POST # 32 – MANSFIELD DEPOT, TRAIN STATION
By 1849, the New London, Willimantic and Palmer Railroad had completed its line from New London as far as Stafford Springs, providing both passenger and freight service. There were three station stops in Mansfield – Eagleville, Mansfield Depot, and Merrow. This was a true game-changer for the town. Now Mansfield residents could travel near and far with ease and local businesses could efficiently bring in supplies and transport their products to customers. The rail company was reorganized in 1861 as the New London Northern Railroad, and eventually, it was taken over by the Central Vermont Railway.
The first train station in Mansfield Depot was built c. 1850 and it served the community until 1928 when it burned down. From this station, the Mansfield Organ Pipe Works received supplies and shipped out innumerable wooden organ pipes. Following the fire, the Central Vermont Railroad replaced the train depot with a new one that functioned until 1959 when the train stop was discontinued. Today, there is only non-stop freight service through Mansfield, operated by the New England Central Railroad.
In 1978, Larry Ross converted the old railroad station into the Depot Restaurant. He later added a caboose to the building, a 1920s-era relic that he purchased from the Maine Central Railroad. The popular eatery was known for its fine food and railroad-themed décor. The occasional freight train that rumbled past added to the atmosphere.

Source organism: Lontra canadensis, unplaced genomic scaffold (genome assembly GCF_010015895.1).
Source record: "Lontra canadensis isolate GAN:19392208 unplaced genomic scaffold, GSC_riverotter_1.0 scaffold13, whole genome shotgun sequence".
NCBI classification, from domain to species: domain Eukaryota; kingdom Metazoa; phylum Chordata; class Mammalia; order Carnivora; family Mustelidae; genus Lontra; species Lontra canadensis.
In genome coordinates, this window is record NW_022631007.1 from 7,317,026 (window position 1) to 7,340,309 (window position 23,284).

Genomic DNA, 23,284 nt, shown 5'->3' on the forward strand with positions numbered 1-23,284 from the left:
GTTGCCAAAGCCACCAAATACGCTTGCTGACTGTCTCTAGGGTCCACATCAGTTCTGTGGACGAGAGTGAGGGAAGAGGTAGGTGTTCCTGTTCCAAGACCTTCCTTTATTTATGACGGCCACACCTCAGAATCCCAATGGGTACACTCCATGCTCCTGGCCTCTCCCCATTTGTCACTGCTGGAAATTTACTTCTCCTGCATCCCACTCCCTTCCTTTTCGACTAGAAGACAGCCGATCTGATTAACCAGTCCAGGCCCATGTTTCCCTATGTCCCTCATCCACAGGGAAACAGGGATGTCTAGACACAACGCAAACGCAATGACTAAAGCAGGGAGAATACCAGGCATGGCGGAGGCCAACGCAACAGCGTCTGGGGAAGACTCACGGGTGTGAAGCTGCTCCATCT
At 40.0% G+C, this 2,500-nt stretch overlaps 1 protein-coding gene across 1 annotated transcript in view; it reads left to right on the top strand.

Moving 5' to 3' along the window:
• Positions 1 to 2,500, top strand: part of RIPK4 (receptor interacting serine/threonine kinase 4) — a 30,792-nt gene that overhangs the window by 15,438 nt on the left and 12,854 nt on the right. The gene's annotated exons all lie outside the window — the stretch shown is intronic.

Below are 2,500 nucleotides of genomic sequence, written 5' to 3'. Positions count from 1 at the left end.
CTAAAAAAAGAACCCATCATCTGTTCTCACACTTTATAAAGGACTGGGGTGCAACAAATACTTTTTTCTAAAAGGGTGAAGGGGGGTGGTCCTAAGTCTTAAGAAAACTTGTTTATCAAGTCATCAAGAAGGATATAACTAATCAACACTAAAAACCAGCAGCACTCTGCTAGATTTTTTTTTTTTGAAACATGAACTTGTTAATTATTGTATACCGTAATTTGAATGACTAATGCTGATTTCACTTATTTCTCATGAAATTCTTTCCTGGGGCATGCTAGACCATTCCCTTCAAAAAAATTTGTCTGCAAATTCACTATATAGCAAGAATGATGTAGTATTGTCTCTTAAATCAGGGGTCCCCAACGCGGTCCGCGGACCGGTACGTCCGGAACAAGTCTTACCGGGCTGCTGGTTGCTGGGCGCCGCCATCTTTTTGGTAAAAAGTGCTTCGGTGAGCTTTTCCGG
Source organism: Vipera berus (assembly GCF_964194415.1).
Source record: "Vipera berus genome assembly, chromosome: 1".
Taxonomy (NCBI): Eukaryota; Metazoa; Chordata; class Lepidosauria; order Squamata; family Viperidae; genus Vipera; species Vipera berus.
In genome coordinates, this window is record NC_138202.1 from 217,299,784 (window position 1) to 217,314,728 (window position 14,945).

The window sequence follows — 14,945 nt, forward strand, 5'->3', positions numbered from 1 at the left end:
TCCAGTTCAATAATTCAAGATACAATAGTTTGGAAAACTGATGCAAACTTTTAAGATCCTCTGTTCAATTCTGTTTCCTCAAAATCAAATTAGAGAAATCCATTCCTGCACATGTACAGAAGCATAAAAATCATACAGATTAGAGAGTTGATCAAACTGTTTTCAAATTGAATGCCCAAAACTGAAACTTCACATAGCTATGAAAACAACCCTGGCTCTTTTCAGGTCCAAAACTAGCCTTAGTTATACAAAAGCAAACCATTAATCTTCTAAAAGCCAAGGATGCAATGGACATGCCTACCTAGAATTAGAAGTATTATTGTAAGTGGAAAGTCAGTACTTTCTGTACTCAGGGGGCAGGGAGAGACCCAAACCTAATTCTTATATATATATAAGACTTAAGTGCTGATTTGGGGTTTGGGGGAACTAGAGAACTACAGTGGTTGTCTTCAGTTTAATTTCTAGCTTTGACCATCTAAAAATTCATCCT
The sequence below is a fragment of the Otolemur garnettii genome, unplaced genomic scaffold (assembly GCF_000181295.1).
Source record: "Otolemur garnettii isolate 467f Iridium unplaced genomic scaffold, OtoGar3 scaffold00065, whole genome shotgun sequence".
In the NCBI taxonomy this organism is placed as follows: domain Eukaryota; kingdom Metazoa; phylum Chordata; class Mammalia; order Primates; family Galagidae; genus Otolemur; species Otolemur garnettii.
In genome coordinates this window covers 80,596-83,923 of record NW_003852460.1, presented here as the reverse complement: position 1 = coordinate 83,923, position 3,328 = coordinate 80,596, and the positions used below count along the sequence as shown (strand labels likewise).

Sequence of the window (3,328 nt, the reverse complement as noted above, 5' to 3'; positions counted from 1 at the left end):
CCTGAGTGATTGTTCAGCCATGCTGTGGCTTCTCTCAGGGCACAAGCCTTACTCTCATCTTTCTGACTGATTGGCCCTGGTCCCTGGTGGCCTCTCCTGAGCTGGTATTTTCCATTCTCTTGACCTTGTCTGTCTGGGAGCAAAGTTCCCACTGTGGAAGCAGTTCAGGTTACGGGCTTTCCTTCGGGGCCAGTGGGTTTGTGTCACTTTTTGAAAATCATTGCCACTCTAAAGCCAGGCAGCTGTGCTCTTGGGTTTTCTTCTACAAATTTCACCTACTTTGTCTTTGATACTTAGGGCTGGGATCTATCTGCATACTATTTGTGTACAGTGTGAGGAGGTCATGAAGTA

After running the restaurant for 18 years, Larry Ross sold it to Deborah Netto and Robert Donnell in 1996. They closed briefly for renovations and then re-opened as Netto’s at the Depot. They carried on the railroad theme with the addition of a large mural of a steam locomotive. By 1998, Scott Bergin had acquired the restaurant and continued it, using its original name.
Sadly, the Depot Restaurant was destroyed by fire in the early morning of July 2, 2003. Five fire companies responded to the scene. The former train station was a total loss but the firefighters were able to save the caboose. After the caboose sat neglected and subject to vandalism for a few years, it was purchased by the Connecticut Trolley Museum in 2010. It was moved to the museum’s East Windsor site where it was restored and is now used for birthday parties and other special events.